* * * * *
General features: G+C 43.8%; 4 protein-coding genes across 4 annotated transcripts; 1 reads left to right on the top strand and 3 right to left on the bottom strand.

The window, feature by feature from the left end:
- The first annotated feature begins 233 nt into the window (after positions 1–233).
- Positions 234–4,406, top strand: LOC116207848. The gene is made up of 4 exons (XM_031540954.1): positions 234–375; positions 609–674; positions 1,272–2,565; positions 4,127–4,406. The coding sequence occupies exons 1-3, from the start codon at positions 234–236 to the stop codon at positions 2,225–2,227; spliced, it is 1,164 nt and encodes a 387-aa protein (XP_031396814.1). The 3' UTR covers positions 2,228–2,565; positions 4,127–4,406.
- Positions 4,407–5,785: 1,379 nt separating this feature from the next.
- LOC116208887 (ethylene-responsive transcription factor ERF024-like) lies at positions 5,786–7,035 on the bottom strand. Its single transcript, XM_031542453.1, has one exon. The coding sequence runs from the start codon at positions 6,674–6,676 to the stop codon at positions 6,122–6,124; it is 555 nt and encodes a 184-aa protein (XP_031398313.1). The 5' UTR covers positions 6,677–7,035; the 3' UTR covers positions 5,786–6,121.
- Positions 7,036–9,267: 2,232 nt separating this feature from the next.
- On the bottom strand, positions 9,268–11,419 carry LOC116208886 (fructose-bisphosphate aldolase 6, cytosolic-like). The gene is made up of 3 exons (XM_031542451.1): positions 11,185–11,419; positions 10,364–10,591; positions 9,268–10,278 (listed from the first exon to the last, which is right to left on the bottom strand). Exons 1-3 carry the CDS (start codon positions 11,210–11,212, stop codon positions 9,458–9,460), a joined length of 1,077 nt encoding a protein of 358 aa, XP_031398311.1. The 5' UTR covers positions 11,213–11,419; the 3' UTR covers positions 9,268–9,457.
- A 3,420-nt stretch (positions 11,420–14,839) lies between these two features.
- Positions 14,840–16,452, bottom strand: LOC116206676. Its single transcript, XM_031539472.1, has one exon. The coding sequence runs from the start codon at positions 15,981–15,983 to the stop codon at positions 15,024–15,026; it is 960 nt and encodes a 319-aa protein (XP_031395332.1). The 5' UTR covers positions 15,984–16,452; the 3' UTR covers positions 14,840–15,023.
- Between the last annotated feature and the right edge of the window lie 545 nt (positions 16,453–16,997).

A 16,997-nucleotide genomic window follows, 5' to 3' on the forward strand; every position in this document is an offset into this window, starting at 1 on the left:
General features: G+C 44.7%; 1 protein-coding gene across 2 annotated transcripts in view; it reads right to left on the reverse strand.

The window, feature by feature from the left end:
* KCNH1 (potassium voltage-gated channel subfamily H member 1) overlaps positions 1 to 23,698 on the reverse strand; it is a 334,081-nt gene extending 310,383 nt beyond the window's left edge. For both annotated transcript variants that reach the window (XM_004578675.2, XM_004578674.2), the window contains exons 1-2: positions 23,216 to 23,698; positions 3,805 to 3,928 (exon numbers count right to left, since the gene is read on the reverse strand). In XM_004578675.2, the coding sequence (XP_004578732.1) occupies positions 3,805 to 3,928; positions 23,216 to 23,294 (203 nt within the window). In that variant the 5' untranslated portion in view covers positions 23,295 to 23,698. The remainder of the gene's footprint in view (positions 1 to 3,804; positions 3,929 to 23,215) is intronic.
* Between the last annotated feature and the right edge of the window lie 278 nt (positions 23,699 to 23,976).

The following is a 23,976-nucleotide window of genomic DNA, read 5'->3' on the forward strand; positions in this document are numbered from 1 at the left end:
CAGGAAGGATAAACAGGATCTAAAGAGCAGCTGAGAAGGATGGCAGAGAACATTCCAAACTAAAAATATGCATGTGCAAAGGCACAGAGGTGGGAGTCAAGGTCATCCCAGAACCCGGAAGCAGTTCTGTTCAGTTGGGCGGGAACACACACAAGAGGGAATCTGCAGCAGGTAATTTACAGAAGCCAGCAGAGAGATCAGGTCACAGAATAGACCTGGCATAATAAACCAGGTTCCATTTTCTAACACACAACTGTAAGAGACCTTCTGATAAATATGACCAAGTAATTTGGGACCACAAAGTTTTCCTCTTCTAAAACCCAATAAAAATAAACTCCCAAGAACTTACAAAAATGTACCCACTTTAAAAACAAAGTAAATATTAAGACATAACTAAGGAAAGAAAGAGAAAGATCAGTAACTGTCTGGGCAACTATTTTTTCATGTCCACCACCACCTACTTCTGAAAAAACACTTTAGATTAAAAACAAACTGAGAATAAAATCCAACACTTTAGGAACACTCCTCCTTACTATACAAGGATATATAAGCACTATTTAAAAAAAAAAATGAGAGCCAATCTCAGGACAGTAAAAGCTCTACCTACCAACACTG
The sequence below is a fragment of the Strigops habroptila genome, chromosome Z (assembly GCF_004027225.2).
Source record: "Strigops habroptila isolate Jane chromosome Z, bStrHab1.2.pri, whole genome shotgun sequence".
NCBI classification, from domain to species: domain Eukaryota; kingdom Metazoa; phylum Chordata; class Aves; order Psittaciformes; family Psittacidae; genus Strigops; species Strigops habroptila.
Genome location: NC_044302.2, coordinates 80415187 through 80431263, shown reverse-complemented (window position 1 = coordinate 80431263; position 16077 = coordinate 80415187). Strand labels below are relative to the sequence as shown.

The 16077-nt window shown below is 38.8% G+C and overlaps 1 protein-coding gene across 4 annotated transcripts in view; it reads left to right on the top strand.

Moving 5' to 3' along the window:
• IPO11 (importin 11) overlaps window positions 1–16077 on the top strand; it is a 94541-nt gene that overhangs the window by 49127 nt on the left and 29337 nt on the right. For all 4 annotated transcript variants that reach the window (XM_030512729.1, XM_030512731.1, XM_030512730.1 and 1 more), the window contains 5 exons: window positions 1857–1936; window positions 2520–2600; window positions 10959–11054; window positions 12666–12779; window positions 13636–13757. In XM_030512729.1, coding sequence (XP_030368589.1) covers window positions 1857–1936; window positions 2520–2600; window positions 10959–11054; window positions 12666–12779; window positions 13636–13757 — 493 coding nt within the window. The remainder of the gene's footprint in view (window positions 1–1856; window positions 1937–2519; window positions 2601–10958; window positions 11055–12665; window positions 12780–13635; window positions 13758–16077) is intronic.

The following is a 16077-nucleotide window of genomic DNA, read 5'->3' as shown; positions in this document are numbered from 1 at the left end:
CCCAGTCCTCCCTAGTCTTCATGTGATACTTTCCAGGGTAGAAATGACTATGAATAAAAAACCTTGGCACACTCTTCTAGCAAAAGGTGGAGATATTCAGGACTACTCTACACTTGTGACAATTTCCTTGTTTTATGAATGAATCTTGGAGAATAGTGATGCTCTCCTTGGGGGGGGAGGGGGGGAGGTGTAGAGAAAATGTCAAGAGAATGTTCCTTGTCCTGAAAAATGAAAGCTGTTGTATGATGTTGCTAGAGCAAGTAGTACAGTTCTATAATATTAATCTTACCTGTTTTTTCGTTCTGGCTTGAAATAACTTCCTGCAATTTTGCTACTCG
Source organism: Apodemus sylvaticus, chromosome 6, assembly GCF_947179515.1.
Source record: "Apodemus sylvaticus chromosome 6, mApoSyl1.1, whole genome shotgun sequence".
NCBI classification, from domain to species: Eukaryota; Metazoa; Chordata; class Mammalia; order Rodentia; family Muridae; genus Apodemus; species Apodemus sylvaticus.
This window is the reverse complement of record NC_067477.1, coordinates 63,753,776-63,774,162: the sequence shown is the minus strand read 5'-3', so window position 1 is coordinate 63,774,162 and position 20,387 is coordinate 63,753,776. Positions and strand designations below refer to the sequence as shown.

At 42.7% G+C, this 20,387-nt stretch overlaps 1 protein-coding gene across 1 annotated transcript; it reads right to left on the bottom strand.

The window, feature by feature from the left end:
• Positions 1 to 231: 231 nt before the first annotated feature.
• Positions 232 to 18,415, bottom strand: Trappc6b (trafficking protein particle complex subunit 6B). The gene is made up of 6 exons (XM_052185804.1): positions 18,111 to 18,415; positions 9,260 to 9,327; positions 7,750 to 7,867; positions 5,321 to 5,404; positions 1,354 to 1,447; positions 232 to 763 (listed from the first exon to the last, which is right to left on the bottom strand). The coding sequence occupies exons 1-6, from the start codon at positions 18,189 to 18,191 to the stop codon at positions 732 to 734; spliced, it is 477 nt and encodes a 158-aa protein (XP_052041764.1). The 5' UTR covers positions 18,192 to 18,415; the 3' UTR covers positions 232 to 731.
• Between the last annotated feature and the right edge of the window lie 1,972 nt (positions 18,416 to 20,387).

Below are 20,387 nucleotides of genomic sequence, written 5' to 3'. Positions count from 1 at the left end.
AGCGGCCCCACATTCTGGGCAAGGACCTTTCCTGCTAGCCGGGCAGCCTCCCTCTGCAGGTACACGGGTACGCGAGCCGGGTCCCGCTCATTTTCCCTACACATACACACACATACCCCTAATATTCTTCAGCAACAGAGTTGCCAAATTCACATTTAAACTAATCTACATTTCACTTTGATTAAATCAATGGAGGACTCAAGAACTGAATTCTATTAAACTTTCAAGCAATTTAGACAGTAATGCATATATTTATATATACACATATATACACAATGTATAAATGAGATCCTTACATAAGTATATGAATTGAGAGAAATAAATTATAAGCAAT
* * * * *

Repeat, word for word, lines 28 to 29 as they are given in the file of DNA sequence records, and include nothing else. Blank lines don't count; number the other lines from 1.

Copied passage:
Source organism: Apodemus sylvaticus, chromosome 6, assembly GCF_947179515.1.
Source record: "Apodemus sylvaticus chromosome 6, mApoSyl1.1, whole genome shotgun sequence".